The business email compromise (BEC) is a phishing scam in which the bad guy uses deceptive emails to trick accounting personnel into misdirecting money. The FBI calls BEC a $5 Billion scam. It is now being reported that Lazio, an Italian professional soccer club, lost €2 million to phishers. The phishers sent an email to Lazio which demanded payment of a player transfer fee to Feyenoord, another professional soccer club. Unknown to the victims, the bank to which they sent the money was not Feyenoord's bank account.
On Friday, March 23, 2018, the United States Justice Department charged nine Iranians with the cyber theft of massive amounts of U.S. intellectual property. Quoting from the Justice Department press release: The defendants were each leaders, contractors, associates, hackers-for-hire or affiliates of the Mabna Institute, an Iran-based company that, since at least 2013, conducted a coordinated campaign of cyber intrusions into computer systems belonging to 144 U.S. universities, 176 universities across 21 foreign countries, 47 domestic and foreign private sector companies, the U.S. Department of Labor, the Federal Energy Regulatory Commission, the State of Hawaii, the State of Indiana, the [...]
The Office of the Director of National Intelligence (ODNI) recently released a new Cyber Threat Framework. Our commentary regarding the ODNI's framework was just published by the Small Wars Journal. You can download a pdf version from our website.
With all the press about phishing and hacking and social engineering, you have to ask, "Why Do People Phish?" Certainly state actors like Russia and North Korea have political objectives. But they aren't after me. Why do people phish average businesses and people? A recent prosecution in Virginia makes it clear why people phish -- it's the money! Yesterday (March 6, 2018), Olajide Abraham Eyitayo of Hempstead, NY, pleaded guilty to stealing more than $1.1 in a phishing scam. The particular scam he used was what the FBI calls a Business Email Compromise. The FBI describes the scam: The schemers [...]
The Associated Press reports that the FBI failed to warn government officials who were being targeted by Russian spearphishing attacks. One wonders what such a warning would say. The FBI could revise the common warning, "Don't open suspicious emails." to "You are the target of an attack, don't open suspicious emails from Russians." Of course, a hallmark of Russian attacks is that they are well-crafted to be non-suspicious. Such warnings offer little assistance in actually performing the task of spotting deceptive Russian emails. SP Guard helps users avoid deceptive emails.
New research from Google, U.C. Berkeley and International Computer Science Institute made this stunning finding: We find victims of phishing are 400x more likely to be successfully hijacked compared to a random Google user. In comparison, this rate falls to 10x for data breach victims and roughly 40x for keylogger victims. This just examined one problem -- stolen credentials. Now consider how this applies to installing ransomware and malware, abuse of native processes, human misdirection of files (such as sending payroll tax returns in response to phishing) and the Business Email Compromise. Interestingly, the researchers do not ask why phishing [...]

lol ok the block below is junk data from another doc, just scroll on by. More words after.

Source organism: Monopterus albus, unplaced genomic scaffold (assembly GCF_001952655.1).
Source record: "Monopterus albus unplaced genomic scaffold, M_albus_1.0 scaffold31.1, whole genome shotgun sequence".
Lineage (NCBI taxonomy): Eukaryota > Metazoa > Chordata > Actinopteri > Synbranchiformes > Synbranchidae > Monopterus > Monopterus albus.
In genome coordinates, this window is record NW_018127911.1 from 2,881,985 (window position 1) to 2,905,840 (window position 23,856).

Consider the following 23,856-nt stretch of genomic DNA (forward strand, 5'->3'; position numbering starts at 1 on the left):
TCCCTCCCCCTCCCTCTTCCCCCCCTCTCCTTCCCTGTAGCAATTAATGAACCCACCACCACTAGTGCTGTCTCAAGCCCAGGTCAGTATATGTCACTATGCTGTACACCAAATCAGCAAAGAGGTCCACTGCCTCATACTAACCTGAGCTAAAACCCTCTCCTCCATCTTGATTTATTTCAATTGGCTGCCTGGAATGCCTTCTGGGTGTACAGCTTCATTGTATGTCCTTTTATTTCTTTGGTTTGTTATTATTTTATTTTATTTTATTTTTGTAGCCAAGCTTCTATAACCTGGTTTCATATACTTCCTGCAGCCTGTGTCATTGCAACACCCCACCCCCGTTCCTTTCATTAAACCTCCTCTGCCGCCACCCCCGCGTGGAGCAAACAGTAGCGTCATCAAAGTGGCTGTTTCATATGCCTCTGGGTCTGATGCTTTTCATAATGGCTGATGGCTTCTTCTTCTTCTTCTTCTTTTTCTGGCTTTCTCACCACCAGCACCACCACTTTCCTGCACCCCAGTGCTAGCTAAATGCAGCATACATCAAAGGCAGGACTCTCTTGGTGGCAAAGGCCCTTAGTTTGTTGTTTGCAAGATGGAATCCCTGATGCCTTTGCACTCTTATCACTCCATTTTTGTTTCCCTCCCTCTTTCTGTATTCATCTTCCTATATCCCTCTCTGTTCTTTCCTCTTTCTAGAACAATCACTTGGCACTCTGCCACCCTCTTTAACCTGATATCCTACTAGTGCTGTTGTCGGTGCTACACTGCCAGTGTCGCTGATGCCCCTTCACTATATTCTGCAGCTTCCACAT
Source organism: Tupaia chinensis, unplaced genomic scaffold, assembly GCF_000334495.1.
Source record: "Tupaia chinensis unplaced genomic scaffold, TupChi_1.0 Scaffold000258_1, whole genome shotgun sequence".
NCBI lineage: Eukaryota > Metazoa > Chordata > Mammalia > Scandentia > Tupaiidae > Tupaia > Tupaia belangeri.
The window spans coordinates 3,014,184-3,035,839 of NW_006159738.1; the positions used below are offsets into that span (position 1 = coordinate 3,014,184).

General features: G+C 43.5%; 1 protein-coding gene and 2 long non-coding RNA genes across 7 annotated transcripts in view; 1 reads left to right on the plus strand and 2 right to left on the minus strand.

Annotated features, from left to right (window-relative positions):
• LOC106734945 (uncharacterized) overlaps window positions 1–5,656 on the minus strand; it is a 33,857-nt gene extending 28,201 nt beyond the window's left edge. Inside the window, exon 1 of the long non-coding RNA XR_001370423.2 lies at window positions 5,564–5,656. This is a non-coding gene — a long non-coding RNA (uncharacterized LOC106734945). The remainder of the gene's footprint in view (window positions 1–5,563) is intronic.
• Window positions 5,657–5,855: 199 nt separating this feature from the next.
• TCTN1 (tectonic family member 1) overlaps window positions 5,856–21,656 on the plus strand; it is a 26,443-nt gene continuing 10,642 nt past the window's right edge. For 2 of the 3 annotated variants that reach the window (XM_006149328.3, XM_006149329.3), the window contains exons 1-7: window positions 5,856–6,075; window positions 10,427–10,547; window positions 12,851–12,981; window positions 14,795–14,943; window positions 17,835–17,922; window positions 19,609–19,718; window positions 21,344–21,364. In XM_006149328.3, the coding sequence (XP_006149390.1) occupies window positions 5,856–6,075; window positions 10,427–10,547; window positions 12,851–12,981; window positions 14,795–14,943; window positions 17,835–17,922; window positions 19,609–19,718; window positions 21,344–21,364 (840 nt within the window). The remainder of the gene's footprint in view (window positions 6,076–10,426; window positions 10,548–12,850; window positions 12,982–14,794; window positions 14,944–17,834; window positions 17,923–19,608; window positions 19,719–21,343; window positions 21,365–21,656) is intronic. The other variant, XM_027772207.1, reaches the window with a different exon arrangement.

On October 16, 2017, the Department of Homeland Security issued Binding Operational Directive BOD-18-01 directing federal agencies to adopt new cybersecurity measures. One of these measures, DMARC, is intended to fight phishing. It is good to see the government addressing spearphishing. However, this measure will quickly prove to be ineffective against spearphishing attacks. Why? Because, as the DMARC specification tells us, …DMARC can only be used to combat specific forms of exact-domain spoofing directly… DMARC does not attempt to solve all problems with spoofed or otherwise fraudulent email. In particular, it does not address the use of visually similar domain names ("cousin [...]
As we noted yesterday, Jimmy Kimmell poked fun at the President's Homeland Security Advisor for opening and responding to a spam email. But is it really so unusual to interact with spam? Today we filed our annual insurance audit. Where's my important confirmation from the insurance company? Or, there it is -- in my spam folder! Luckily, I use SP Guard. I have no concerns about this being a dangerous email because SP Guard identifies it as a real email from Hartford Insurance.
As reported by CNN and others, a UK prankster was able to trick Tom Bossert, the White House DHS Advisor, and Anthony Scaramucci, the then White House Communications Director. The prankster sent Bossert an email pretending to be Jared Kushner. The prank email to Scaramucci pretended to be from former Chief of Staff Reince Priebus. This is from the Kushner-Bossert email thread: Jimmy Kimmel, the ABC TV late night host, noted that the email said, "SUSPECTED_SPAM," yet Bossert took the bait. Bossert's actions show the deceptive power of a well-crafted email. The prankster used facts that he discovered about Bossert [...]
The Hacker News is reporting on a spearphishing attack that has compromised over 1 million people. How could this happen? Over one million users use the popular chrome extension "Web Developer." The bad guys spearphished the developer of "Web Developer" and then used the access they gained from spearphishing to modify "Web Developer" and push the modified code to over 1 million users. The malicious version of "Web Developer" turned the victim's web browser into an advertising nightmare by injecting ads on web pages. It took several hours for the real developer of "Web Developer" to correct the problem and issue [...]